If you’re using a kit, follow package directions.

If you’re using liquid egg dye, line up your cups and add liquid food coloring, plus white vinegar or lemon juice (see quantities below), and mix together completely. Then add room-temperature water so the cup is no more than half-full. We repeat: half-full. You can always add more water once the eggs are in, but starting with less prevents your dye bath from overflowing. Before you dunk in an egg, be sure to stir the water into the vinegar coloring mixture.

The food coloring–to–vinegar ratio is not an exact science, but the vibrancy of your eggs depends on how much you add at the start.

For pastel eggs: Start with 3 or 4 drops of food coloring, 2 tablespoons of vinegar, and ½ cup water, and soak for at least 5 minutes.

For bright eggs: Double the food coloring, vinegar, and soaking time, but stick to ½ cup water.

Step 3: Gently add the eggs to the dye bath

Once the eggs are cool, it’s time to lower them into the room-temperature dye baths. To avoid doing a balancing act, skip the spoon or egg dipper tool, and put on a pair of disposable gloves so you can use your hands. You’ll have more control, which means less splashing, which means less cleanup. Keep a rag or paper towel nearby so you can quickly wipe off any excess dye from your gloves as you go—essential if you want to avoid accidental color mixing.

Leave the eggs in the dye bath undisturbed for at least 5 minutes before you check them. (Remember: The longer you leave them, the more saturated the color will be, so patience is everything if you’re going for bold and bright.) Since eggs have a tendency to float on their side, it helps to rotate them at the halfway mark to ensure even color around the outside.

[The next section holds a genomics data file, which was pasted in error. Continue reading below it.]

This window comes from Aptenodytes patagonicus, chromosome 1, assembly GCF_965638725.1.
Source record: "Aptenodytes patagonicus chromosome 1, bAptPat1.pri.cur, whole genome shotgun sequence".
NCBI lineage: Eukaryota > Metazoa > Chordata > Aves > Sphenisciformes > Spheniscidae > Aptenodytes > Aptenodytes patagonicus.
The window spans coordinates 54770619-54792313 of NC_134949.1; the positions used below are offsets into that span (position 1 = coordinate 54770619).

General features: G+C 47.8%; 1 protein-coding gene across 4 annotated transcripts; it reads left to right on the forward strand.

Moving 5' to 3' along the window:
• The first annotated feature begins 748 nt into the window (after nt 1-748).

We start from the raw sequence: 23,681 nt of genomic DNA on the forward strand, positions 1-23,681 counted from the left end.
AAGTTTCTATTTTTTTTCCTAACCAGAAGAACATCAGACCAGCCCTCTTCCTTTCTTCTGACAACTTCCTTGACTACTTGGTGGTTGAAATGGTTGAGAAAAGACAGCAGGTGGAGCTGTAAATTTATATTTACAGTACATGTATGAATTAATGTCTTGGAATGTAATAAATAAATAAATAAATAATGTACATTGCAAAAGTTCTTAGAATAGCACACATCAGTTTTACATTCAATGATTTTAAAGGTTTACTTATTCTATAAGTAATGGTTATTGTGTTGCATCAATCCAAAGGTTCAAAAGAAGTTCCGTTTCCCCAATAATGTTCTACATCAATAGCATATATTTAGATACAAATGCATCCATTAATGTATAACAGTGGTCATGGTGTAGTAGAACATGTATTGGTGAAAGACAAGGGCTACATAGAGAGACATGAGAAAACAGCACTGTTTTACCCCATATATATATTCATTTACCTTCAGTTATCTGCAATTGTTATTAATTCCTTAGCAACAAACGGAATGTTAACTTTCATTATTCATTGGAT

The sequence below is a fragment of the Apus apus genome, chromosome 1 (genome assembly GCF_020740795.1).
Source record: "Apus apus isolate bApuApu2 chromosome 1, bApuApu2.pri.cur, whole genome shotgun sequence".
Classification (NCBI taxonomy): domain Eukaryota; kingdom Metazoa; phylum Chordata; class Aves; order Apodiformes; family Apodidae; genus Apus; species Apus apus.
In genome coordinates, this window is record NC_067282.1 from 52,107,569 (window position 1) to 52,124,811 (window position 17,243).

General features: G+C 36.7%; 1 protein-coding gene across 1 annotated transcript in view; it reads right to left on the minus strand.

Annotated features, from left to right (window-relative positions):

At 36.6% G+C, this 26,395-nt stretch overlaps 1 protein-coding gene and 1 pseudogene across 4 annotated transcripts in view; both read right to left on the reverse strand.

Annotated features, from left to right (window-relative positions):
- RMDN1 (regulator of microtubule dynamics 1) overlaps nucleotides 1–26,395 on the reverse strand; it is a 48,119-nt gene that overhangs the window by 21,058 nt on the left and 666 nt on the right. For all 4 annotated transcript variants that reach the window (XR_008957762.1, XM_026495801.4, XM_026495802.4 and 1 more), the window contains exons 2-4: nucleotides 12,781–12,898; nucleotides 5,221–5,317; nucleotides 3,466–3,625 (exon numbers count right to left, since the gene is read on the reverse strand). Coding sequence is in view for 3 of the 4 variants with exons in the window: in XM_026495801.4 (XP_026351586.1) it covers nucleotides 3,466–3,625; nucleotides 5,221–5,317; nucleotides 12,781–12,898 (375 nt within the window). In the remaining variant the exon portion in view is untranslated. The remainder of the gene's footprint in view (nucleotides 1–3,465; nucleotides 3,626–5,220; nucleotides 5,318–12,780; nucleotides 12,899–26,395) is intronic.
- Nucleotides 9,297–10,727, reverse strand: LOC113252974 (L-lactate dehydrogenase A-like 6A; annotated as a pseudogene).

Step 4: Pull eggs out and lay them out to dry

When your eggs reach just the right shade, it’s drying time. With plastic gloves on, pluck each egg out of the dye bath, give it a light shake (to remove any remaining dye droplets), and gently place it on your cooling-rack-and-baking-sheet setup. Keep that paper towel from before handy—you’ll definitely want to wipe your gloved fingers between extractions, to prevent unwanted fingerprints.

Step 5: Give them a roll

Once the surface looks dry or tacky, use your gloved fingers to flip each egg over. A little bit of dye may pool at the bottom, so we found that rolling them over speeds up drying time and prevents water marks. When the eggs appear dry all around, slide the whole tray into the fridge for a few hours, to prevent the dye from smudging or transferring to another egg. No matter how hard you try, bubble dots and watermarks can be somewhat impossible to avoid. But we think they can be kind of cute and fun, like on our red egg above.

Step 6: Display and enjoy!

Once the dyed boiled eggs are completely dry, you can display them in a ceramic egg crate, a decorative basket, or a kitchen bowl, without worry of transferring colors. Just remember to return eggs to the fridge after two hours, and eat them within a week of boiling, for food-safety reasons. If you’ve dyed uncooked eggs, you should keep them in the fridge until you’re ready to cook with them.